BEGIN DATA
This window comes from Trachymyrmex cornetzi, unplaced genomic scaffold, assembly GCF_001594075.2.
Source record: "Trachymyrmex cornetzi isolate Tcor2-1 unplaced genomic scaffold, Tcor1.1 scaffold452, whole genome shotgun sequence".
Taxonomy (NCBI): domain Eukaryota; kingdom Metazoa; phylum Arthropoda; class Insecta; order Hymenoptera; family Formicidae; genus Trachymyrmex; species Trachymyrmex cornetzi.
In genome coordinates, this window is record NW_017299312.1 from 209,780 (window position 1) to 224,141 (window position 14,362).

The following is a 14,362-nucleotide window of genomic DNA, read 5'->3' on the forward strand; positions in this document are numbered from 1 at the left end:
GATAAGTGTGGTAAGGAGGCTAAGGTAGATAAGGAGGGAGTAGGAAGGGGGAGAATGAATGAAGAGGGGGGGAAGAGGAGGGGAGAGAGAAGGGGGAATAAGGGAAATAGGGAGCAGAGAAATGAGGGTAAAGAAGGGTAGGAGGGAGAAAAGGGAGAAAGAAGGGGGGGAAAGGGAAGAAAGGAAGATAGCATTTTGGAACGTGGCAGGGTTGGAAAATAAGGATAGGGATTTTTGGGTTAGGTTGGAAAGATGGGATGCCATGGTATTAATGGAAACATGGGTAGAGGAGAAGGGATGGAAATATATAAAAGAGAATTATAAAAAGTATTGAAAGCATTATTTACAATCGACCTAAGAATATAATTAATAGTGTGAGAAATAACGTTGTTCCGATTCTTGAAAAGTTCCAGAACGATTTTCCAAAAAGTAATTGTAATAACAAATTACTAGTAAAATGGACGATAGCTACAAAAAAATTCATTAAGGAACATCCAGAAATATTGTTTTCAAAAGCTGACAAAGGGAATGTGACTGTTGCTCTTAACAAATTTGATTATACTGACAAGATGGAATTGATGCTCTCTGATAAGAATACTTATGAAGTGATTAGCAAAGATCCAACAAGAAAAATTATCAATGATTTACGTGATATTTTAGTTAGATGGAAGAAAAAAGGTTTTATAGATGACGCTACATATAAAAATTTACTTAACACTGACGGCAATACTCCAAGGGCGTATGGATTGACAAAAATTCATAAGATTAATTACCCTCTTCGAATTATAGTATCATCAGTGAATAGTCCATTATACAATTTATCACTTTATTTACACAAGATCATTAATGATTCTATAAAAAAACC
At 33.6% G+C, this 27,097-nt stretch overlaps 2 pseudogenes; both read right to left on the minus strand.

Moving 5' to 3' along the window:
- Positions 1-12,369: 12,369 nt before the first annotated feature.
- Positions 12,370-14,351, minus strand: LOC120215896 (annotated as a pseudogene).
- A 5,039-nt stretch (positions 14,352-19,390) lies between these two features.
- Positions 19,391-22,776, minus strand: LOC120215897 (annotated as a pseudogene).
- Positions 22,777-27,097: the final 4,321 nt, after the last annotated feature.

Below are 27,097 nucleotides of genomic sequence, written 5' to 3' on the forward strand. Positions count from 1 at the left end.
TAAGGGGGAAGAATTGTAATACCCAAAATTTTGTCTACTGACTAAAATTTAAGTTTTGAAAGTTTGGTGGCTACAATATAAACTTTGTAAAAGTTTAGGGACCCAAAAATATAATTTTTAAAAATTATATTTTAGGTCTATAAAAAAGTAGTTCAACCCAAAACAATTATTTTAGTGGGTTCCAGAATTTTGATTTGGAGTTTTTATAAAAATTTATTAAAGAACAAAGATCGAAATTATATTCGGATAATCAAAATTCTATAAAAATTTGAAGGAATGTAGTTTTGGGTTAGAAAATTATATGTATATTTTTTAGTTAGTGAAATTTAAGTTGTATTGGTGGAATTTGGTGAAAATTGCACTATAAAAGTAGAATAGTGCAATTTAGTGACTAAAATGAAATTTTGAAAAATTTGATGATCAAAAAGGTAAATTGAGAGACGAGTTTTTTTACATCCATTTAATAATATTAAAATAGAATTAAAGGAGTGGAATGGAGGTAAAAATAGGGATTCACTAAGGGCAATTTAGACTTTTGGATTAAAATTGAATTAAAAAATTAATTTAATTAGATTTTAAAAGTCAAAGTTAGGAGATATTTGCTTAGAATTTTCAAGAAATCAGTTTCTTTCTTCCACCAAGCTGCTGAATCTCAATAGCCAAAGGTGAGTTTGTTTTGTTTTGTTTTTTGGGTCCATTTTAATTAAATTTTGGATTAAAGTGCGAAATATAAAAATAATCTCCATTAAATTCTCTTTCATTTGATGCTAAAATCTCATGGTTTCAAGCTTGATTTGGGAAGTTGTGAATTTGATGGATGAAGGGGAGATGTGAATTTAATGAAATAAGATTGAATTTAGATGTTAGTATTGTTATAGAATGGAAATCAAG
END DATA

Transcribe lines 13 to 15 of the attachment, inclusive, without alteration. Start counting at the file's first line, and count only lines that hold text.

- Positions 22,777-27,097: the final 4,321 nt, after the last annotated feature.

Below are 27,097 nucleotides of genomic sequence, written 5' to 3' on the forward strand. Positions count from 1 at the left end.
TAAGGGGGAAGAATTGTAATACCCAAAATTTTGTCTACTGACTAAAATTTAAGTTTTGAAAGTTTGGTGGCTACAATATAAACTTTGTAAAAGTTTAGGGACCCAAAAATATAATTTTTAAAAATTATATTTTAGGTCTATAAAAAAGTAGTTCAACCCAAAACAATTATTTTAGTGGGTTCCAGAATTTTGATTTGGAGTTTTTATAAAAATTTATTAAAGAACAAAGATCGAAATTATATTCGGATAATCAAAATTCTATAAAAATTTGAAGGAATGTAGTTTTGGGTTAGAAAATTATATGTATATTTTTTAGTTAGTGAAATTTAAGTTGTATTGGTGGAATTTGGTGAAAATTGCACTATAAAAGTAGAATAGTGCAATTTAGTGACTAAAATGAAATTTTGAAAAATTTGATGATCAAAAAGGTAAATTGAGAGACGAGTTTTTTTACATCCATTTAATAATATTAAAATAGAATTAAAGGAGTGGAATGGAGGTAAAAATAGGGATTCACTAAGGGCAATTTAGACTTTTGGATTAAAATTGAATTAAAAAATTAATTTAATTAGATTTTAAAAGTCAAAGTTAGGAGATATTTGCTTAGAATTTTCAAGAAATCAGTTTCTTTCTTCCACCAAGCTGCTGAATCTCAATAGCCAAAGGTGAGTTTGTTTTGTTTTGTTTTTTGGGTCCATTTTAATTAAATTTTGGATTAAAGTGCGAAATATAAAAATAATCTCCATTAAATTCTCTTTCATTTGATGCTAAAATCTCATGGTTTCAAGCTTGATTTGGGAAGTTGTGAATTTGATGGATGAAGGGGAGATGTGAATTTAATGAAATAAGATTGAATTTAGATGTTAGTATTGTTATAGAATGGAAATCAAG